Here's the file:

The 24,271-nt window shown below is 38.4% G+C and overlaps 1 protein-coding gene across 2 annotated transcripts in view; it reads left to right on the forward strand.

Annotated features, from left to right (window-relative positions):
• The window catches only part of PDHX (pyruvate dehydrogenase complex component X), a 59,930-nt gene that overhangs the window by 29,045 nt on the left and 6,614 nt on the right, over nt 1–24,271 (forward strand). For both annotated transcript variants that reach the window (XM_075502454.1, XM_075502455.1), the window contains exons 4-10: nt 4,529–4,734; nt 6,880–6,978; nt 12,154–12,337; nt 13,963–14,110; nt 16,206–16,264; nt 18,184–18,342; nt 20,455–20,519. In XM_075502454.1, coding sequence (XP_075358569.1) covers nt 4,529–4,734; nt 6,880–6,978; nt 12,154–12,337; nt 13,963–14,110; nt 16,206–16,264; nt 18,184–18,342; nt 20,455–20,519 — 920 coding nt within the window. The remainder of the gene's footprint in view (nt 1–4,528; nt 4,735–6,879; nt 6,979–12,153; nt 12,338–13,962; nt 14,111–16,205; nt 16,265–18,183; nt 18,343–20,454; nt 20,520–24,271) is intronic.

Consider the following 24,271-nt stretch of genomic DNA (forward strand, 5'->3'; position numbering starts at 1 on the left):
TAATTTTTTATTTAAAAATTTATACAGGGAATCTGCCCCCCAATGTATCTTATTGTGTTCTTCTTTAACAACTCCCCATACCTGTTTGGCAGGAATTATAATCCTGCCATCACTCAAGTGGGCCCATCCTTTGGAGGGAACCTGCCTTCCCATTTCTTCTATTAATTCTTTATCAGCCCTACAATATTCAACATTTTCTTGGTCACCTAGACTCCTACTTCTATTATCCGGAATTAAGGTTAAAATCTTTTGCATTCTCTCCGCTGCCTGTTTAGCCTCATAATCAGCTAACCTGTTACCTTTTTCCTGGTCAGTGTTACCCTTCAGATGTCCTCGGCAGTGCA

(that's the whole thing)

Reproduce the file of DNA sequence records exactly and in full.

The 24,271-nt window shown below is 38.4% G+C and overlaps 1 protein-coding gene across 2 annotated transcripts in view; it reads left to right on the forward strand.

Annotated features, from left to right (window-relative positions):
• The window catches only part of PDHX (pyruvate dehydrogenase complex component X), a 59,930-nt gene that overhangs the window by 29,045 nt on the left and 6,614 nt on the right, over nt 1–24,271 (forward strand). For both annotated transcript variants that reach the window (XM_075502454.1, XM_075502455.1), the window contains exons 4-10: nt 4,529–4,734; nt 6,880–6,978; nt 12,154–12,337; nt 13,963–14,110; nt 16,206–16,264; nt 18,184–18,342; nt 20,455–20,519. In XM_075502454.1, coding sequence (XP_075358569.1) covers nt 4,529–4,734; nt 6,880–6,978; nt 12,154–12,337; nt 13,963–14,110; nt 16,206–16,264; nt 18,184–18,342; nt 20,455–20,519 — 920 coding nt within the window. The remainder of the gene's footprint in view (nt 1–4,528; nt 4,735–6,879; nt 6,979–12,153; nt 12,338–13,962; nt 14,111–16,205; nt 16,265–18,183; nt 18,343–20,454; nt 20,520–24,271) is intronic.

Consider the following 24,271-nt stretch of genomic DNA (forward strand, 5'->3'; position numbering starts at 1 on the left):
TAATTTTTTATTTAAAAATTTATACAGGGAATCTGCCCCCCAATGTATCTTATTGTGTTCTTCTTTAACAACTCCCCATACCTGTTTGGCAGGAATTATAATCCTGCCATCACTCAAGTGGGCCCATCCTTTGGAGGGAACCTGCCTTCCCATTTCTTCTATTAATTCTTTATCAGCCCTACAATATTCAACATTTTCTTGGTCACCTAGACTCCTACTTCTATTATCCGGAATTAAGGTTAAAATCTTTTGCATTCTCTCCGCTGCCTGTTTAGCCTCATAATCAGCTAACCTGTTACCTTTTTCCTGGTCAGTGTTACCCTTCAGATGTCCTCGGCAGTGCA